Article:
Moog Subsequent 37
- Category: Production
- Published: Tuesday, 17 April 2018 18:27
great demo of this amazing synth
great demo of this amazing synth
When it comes to audio cards that go inside your workstation the options are getting more limited. The PCI slot is getting phased out and most motherboards these days feature PCIe slots. If you’re upgrading to a new workstation you may be forced to upgrade your PCI based audio and DSP cards.
That’s just what we had to do when recently upgraded our workstation. There are countless external audio interfaces in various flavors of USB and Thunderbolt or we could have tried an external PCI chassis connected to one of the PCIe slots. But in the end decided we still prefer the performance of an internal audio card. We narrowed our search down to the Lynx E22 and the RME HDSPe AIO. Turns out, they’re both really good sounding cards.
Several years ago when we tested the Lynx two series versus the RME 9632 and the Lynx was the clear winner. It just sounded better, cleaner, beefier. Well, RME has upped its game and that’s no longer the case. The PCIe based HDSPe AIO sounds great. RME’s drivers are rock solid and continuously updated. Lynx is still the benchmark for pristine audio quality and you can’t go wrong with the new E22 PCIe audio card. But RME is right there in terms of quality and performance and the robust routing options of Total Mix makes it very attractive.
We prefer the Lynx breakout cable. It’s a much cleaner way to audio to and from the card and connect to an external mixer. The RME HDSPe AIO breakout cable is really just a short trunk that requires at least 4 additional balanced cables to connect to a mixer. We also think this breakout cable should be included instead of the unbalanced version given the $899 price tag. The Lynx E22 comes in at $699 plus another $40 for the cable.
One final note, If you get one of these cards and add it to a Windows 10 system make sure you optimize the system performance before passing judgement, especially if you have any hardware based plugins from Universal Audio. Windows 10 has been challenging to optimize for audio. We experienced stuttering and buffering issues with both cards across a range of NLE packages that we didn’t experience in previous versions of Windows. We found these audio optimization tips from Native Instruments helpful.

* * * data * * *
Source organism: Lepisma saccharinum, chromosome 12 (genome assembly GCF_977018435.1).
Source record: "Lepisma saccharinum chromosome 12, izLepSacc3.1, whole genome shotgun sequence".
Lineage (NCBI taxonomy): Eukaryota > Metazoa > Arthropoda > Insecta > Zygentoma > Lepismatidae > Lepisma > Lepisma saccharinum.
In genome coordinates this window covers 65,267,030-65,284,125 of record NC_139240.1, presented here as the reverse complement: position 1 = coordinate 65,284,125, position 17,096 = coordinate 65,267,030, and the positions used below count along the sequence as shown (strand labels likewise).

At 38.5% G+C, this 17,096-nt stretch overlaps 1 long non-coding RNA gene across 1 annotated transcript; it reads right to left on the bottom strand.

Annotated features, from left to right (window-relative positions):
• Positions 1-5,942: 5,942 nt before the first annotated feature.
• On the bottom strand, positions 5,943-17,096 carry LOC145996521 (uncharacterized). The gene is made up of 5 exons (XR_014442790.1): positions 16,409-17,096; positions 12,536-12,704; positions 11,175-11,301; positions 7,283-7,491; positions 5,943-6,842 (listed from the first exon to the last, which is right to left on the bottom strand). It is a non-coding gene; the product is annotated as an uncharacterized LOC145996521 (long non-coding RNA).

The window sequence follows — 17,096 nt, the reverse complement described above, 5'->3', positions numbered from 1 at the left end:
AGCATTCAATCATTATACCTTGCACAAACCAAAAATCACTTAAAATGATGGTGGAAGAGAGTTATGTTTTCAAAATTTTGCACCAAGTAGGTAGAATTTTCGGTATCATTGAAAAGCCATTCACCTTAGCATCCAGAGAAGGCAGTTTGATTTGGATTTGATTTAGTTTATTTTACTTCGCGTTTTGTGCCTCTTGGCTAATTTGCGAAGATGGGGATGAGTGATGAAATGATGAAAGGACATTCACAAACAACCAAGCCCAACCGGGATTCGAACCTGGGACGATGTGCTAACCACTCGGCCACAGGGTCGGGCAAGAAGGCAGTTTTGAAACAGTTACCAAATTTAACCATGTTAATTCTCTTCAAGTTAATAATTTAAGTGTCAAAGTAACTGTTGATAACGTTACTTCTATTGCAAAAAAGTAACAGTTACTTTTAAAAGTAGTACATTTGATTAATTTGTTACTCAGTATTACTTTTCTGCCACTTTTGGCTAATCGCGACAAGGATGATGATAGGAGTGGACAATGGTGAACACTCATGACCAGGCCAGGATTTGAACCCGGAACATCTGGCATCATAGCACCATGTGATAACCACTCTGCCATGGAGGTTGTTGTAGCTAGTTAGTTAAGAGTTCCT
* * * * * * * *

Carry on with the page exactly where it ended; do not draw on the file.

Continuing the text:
We also found this tool really helpful for fixing latency issues. Network cards are a pain.
Edius 8.22 from Grass Valley is the latest update that adds LUT and tracking support. Both of these features add incredible power for color correction natively in Edius and should make a lot of Edius users happy.
We’ve tested log and 4K footage from broadcast Canon, Panasonic and Sony cameras and the new primary color corrector does a good job of identifying the camera, codec and format and automatically applying a LUT to rec.709 to get us in the ballpark. What’s great is we still have the full power of the color correction tool at our fingertips to further enhance the color. It’s a huge time saver. You can also choose to apply any number of LUTs to jump start your creative juices, all in real time. No there is no need to round trip to Resolve or another color package. The built in capabilities are really good.
The new tracking capability of the mask works really well. Before this was a time consuming task to tweak the key frames to make it perfect. Now, if we want to highlight a portion of the frame, say a person’s face, we can do that with really good tracking capabilities. Again, it will get you in the ballpark with just a few tweaks to make it perfect, and additional video effects can be applies to mask which makes the creative possibilities endless.
Grass Valley didn’t do much to the UI. It’s a little more modern but no major changes there. We like it and find it extremely easy to use. It’s still one of our favorite NLEs for cutting pieces together.
We cut this in Edius
Audio still feels like an afterthought and we’d like to see more robust and friendly ways to do a final mix in Edius. For now we round trip to a more powerful audio suite.
Grass Valley has not gone the subscription route with their software although it does require the occasional connection to verify the license. Still to come in Edius 8 is optical flow which users have been griping about for some time because it was promised to them over a year ago. The good news is Grass Valley says it’s still in the works and previous updates have come through with worthwhile updates that did not require additional payment
Every editor should add Edius to their tool chest. It’s stable, fast and constantly updated with the support for the latest cameras and codecs. Edius 8.22 is a worthy contender for your everyday NLE and a great companion in the field for acquisition.